Sunday, May 27, 2012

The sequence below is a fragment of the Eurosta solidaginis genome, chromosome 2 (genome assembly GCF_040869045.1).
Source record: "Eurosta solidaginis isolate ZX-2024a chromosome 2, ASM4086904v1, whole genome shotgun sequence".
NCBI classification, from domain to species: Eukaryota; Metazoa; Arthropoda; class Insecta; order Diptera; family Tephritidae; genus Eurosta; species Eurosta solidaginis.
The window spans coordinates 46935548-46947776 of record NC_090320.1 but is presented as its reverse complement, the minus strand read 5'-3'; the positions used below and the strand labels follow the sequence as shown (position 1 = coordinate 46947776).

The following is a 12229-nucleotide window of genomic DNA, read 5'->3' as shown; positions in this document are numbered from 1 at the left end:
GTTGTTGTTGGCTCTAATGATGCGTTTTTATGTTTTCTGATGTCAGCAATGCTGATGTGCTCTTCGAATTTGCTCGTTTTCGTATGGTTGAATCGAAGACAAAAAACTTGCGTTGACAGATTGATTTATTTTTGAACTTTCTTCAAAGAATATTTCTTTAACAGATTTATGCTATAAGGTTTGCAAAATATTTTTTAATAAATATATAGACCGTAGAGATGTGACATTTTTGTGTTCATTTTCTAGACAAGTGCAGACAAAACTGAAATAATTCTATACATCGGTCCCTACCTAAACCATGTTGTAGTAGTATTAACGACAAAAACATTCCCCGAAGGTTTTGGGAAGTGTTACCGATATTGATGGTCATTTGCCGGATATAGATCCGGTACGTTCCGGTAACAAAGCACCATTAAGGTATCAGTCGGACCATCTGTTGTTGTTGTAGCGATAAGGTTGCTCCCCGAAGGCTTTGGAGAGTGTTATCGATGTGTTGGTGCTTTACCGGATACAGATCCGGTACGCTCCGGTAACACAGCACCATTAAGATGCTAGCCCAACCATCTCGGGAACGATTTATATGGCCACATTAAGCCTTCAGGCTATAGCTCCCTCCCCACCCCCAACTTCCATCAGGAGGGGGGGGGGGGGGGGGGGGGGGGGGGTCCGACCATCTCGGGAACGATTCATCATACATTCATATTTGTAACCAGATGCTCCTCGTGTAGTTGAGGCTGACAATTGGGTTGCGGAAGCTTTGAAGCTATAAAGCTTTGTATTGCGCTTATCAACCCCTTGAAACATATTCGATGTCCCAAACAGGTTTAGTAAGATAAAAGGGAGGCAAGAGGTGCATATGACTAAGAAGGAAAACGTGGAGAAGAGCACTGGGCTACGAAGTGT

Okay, I am responding to a few posts with my own thoughts. I have six children. I have a personality that as a kid only saw black and white, right and wrong. I had my plan by 16, which was to be a stay-at-home mom to 6 or 7 children on a farm and homeschool them the "right" way. Yes, I know, don't laugh. At 18 to 23 I studied homeschool philosophy very intensely and slowly came to grips with the fact that there is no "right" way (not even TJed). There may be a pretty good way for this particular child at this particular time, but the minute everyone must follow TJed or anything else we are back on a conveyor belt and we've blown it. So in 2007 I found myself back in school full time getting a teaching credential with the intent to work when I was done, and I now do. I leave my kids to go work outside the home 10 to 20 hours a week and I put in another 10 inside the home. By not being allowed to follow my own conveyor belt/plan I have learned a lot. I can rely on others, and it is okay for me to not be the only one who plans holiday stuff or reads the bedtime story (I am still not entirely okay with all this, but I am working towards it). Still no farm either. Throughout this process I have learned that different ways to help my kids learn, work better with different kids and at different times. For instance, I have a daughter, 12, who when Mom got busy stepped up and showed leadership skills I did not know she possessed. She relished having power to plan meals, chores and do things her way and the youngers loved her school projects and the novelty of sitting in lined up desks and saying the pledge and making construction paper human bodies with all of the body systems labeled. And I knew, here is a child who I can give her head, direct a little, occasionally play the school marm with assignments, and occasionally give her projects which she feels are so hard she cries, but then does-but for the most part I know she is going to take on things because she wants to and she'll do it. I also have a boy, almost 14, who wants to do big things, and mentions them. He then waits for someone else to walk him through it. Through the course of his last idea I learned something about him, something about me-a pretty big piece of the puzzle. He stayed with two boy cousins who fight whenever they get together. When my son is on his own with either there is no fighting and he doesn't know where to begin or what to do, because he is great friends with both. At an interview he asked to study personalities and how to help personalities get along so he could help these two not fight ever again, by Friday please. I gave him a book, which he did not open. A couple days later we discussed the four humors (his study for the Shakespeare speech this last year) and other ways people define personalities. So on a whim I said let's take a personality test. We found this one http://www.humanmetrics.com/cgi-win/jtypes2.asp and all took it. And the piece of the puzzle came-my son wanted and could do things, big things, ambitious things, but his personality was such that he needed someone else to start them, to give him a framework and he was much better at working within it. So I gave him an ambitious summer framework, very ambitious. For the next three months. I also gave him a plan he could follow and a reward and consequence and I've never seen him have such purpose before. "You and I want me to make an animated video, by starting with just learning 20 things about the software, okay I can do that. You want me to learn to cook three days worth of meals by starting with a menu box, okay got it." And then I saw him begin to write out a daily schedule and turn down a trip to the city with cousins, because he had important stuff to do, boxes to check off and he was moving forward. So what I think I am saying is that everything you do to educate your kids needs to be based on not a philosophy of education but the needs, goals and personalities of you, your family and each particular child. If you are in a spot where you are frustrated because you are not doing something you think you should be doing pinpoint one or two of those things and add them in, whether that means a math program or a daily walk, whatever it is that would make you feel like you are moving towards your goals and the best goals for each child, regardless of if it is a canned curriculum, a time of busy-ness and reliance on more independent kids, an experience, a class or whatever. If it is the thing that moves you forward then so what. This also means accepting your own personality-do you sleep in, but still need 15 minutes to yourself even though the kids are already awake. What are the possibilities that can be done but still get you to your own goals. I know one mom that let's her kids watch documentaries first thing in the morning-they can explain all kinds of crazy things, another mom let's her kids stay up until 10, because she reads to them for hours at night. Your kids won't do their morning stuff, what would motivate-at our house it is no breakfast until your morning stuff is done, great motivator for us (certain kids at certain times I will give a glass of milk and/or fruit before).